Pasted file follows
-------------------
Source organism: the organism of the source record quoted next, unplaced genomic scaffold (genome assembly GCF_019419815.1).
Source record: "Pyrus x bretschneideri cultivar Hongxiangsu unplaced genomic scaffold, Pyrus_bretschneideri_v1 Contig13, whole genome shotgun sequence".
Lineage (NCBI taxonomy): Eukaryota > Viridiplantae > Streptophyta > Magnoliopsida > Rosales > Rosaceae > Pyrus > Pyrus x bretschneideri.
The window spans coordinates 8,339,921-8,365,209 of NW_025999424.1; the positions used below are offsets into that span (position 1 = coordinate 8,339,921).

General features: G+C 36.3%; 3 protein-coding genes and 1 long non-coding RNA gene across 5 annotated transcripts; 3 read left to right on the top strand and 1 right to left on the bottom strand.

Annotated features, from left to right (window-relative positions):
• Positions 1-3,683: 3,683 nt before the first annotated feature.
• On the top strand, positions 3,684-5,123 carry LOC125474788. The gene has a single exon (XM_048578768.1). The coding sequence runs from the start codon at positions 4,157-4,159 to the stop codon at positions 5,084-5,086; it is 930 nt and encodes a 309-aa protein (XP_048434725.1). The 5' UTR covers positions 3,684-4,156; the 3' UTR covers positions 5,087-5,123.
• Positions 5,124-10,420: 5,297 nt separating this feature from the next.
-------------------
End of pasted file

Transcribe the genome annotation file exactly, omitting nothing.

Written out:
Source organism: the organism of the source record quoted next, unplaced genomic scaffold (genome assembly GCF_019419815.1).
Source record: "Pyrus x bretschneideri cultivar Hongxiangsu unplaced genomic scaffold, Pyrus_bretschneideri_v1 Contig13, whole genome shotgun sequence".
Lineage (NCBI taxonomy): Eukaryota > Viridiplantae > Streptophyta > Magnoliopsida > Rosales > Rosaceae > Pyrus > Pyrus x bretschneideri.
The window spans coordinates 8,339,921-8,365,209 of NW_025999424.1; the positions used below are offsets into that span (position 1 = coordinate 8,339,921).

General features: G+C 36.3%; 3 protein-coding genes and 1 long non-coding RNA gene across 5 annotated transcripts; 3 read left to right on the top strand and 1 right to left on the bottom strand.

Annotated features, from left to right (window-relative positions):
• Positions 1-3,683: 3,683 nt before the first annotated feature.
• On the top strand, positions 3,684-5,123 carry LOC125474788. The gene has a single exon (XM_048578768.1). The coding sequence runs from the start codon at positions 4,157-4,159 to the stop codon at positions 5,084-5,086; it is 930 nt and encodes a 309-aa protein (XP_048434725.1). The 5' UTR covers positions 3,684-4,156; the 3' UTR covers positions 5,087-5,123.
• Positions 5,124-10,420: 5,297 nt separating this feature from the next.